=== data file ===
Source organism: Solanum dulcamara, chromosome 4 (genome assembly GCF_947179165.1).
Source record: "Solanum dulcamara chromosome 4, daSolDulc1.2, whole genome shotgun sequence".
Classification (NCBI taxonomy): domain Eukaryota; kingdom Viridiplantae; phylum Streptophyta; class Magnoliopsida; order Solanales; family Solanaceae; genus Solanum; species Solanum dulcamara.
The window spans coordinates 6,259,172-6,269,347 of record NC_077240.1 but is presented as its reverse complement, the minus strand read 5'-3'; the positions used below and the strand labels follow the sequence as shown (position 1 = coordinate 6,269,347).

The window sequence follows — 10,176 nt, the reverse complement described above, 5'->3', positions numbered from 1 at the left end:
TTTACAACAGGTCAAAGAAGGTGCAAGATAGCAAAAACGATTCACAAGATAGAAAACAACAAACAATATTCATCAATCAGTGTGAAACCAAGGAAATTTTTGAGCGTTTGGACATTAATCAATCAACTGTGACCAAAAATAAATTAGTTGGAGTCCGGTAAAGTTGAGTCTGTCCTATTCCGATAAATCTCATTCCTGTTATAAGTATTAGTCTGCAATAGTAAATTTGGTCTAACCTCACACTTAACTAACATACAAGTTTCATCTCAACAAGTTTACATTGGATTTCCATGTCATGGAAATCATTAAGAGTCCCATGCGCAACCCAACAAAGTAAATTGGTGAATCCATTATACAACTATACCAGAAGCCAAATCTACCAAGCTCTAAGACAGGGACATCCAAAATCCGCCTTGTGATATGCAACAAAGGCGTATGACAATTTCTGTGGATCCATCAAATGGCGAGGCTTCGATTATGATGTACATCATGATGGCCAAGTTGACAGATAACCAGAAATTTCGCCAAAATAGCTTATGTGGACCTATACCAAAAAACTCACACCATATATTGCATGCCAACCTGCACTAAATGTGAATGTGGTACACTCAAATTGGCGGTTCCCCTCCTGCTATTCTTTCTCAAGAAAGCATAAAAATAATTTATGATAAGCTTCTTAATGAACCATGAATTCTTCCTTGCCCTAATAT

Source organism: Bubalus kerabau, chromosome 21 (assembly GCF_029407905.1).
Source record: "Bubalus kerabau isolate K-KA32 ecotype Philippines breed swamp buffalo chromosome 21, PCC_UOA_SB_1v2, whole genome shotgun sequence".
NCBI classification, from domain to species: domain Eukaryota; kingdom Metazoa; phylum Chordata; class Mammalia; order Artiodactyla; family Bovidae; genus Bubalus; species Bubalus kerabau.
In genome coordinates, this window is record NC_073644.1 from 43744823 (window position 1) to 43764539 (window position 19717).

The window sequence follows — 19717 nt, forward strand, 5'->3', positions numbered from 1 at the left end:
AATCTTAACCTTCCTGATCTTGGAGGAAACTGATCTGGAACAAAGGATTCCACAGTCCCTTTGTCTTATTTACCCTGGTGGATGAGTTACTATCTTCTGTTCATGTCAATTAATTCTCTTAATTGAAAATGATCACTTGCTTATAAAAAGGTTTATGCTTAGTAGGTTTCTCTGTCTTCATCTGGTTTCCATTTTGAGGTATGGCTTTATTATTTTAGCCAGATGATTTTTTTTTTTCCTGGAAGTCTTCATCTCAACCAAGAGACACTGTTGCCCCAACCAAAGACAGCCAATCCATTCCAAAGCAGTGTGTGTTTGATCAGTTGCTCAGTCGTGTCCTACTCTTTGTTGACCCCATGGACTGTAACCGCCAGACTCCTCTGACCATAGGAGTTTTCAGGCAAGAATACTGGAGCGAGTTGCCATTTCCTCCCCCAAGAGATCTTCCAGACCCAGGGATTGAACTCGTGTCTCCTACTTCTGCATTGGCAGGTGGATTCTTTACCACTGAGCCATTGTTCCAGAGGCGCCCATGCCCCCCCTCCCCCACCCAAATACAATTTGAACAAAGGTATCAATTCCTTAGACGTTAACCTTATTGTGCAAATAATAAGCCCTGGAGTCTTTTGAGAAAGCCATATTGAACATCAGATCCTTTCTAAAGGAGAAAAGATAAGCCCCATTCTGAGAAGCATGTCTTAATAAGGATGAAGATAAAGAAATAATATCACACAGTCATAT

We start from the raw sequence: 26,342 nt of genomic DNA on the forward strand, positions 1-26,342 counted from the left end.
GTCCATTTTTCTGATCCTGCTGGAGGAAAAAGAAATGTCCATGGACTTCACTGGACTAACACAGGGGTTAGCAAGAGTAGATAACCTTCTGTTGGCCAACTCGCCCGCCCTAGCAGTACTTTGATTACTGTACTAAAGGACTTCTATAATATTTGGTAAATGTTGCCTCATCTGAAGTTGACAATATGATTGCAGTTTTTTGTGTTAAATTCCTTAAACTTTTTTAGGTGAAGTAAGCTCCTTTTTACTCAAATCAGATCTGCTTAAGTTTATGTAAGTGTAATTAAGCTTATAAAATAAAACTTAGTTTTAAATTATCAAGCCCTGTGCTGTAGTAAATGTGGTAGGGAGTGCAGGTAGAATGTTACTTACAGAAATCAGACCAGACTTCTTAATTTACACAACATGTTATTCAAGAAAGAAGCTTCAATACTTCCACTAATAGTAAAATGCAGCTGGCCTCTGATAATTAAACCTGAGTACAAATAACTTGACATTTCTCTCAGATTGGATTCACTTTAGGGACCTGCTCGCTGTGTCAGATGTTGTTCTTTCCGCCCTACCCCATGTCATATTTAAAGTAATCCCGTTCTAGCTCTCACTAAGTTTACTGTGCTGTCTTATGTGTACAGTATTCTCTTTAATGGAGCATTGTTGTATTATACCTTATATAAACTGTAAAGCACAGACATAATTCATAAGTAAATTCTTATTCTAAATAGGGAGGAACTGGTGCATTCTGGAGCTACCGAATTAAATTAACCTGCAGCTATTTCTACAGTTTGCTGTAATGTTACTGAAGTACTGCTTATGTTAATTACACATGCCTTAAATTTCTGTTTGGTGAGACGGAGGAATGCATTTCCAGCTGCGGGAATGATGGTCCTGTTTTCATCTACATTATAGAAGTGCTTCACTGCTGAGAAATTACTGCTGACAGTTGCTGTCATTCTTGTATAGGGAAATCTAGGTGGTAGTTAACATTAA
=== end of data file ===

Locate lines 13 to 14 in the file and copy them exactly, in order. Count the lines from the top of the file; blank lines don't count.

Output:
We start from the raw sequence: 26,342 nt of genomic DNA on the forward strand, positions 1-26,342 counted from the left end.
GTCCATTTTTCTGATCCTGCTGGAGGAAAAAGAAATGTCCATGGACTTCACTGGACTAACACAGGGGTTAGCAAGAGTAGATAACCTTCTGTTGGCCAACTCGCCCGCCCTAGCAGTACTTTGATTACTGTACTAAAGGACTTCTATAATATTTGGTAAATGTTGCCTCATCTGAAGTTGACAATATGATTGCAGTTTTTTGTGTTAAATTCCTTAAACTTTTTTAGGTGAAGTAAGCTCCTTTTTACTCAAATCAGATCTGCTTAAGTTTATGTAAGTGTAATTAAGCTTATAAAATAAAACTTAGTTTTAAATTATCAAGCCCTGTGCTGTAGTAAATGTGGTAGGGAGTGCAGGTAGAATGTTACTTACAGAAATCAGACCAGACTTCTTAATTTACACAACATGTTATTCAAGAAAGAAGCTTCAATACTTCCACTAATAGTAAAATGCAGCTGGCCTCTGATAATTAAACCTGAGTACAAATAACTTGACATTTCTCTCAGATTGGATTCACTTTAGGGACCTGCTCGCTGTGTCAGATGTTGTTCTTTCCGCCCTACCCCATGTCATATTTAAAGTAATCCCGTTCTAGCTCTCACTAAGTTTACTGTGCTGTCTTATGTGTACAGTATTCTCTTTAATGGAGCATTGTTGTATTATACCTTATATAAACTGTAAAGCACAGACATAATTCATAAGTAAATTCTTATTCTAAATAGGGAGGAACTGGTGCATTCTGGAGCTACCGAATTAAATTAACCTGCAGCTATTTCTACAGTTTGCTGTAATGTTACTGAAGTACTGCTTATGTTAATTACACATGCCTTAAATTTCTGTTTGGTGAGACGGAGGAATGCATTTCCAGCTGCGGGAATGATGGTCCTGTTTTCATCTACATTATAGAAGTGCTTCACTGCTGAGAAATTACTGCTGACAGTTGCTGTCATTCTTGTATAGGGAAATCTAGGTGGTAGTTAACATTAA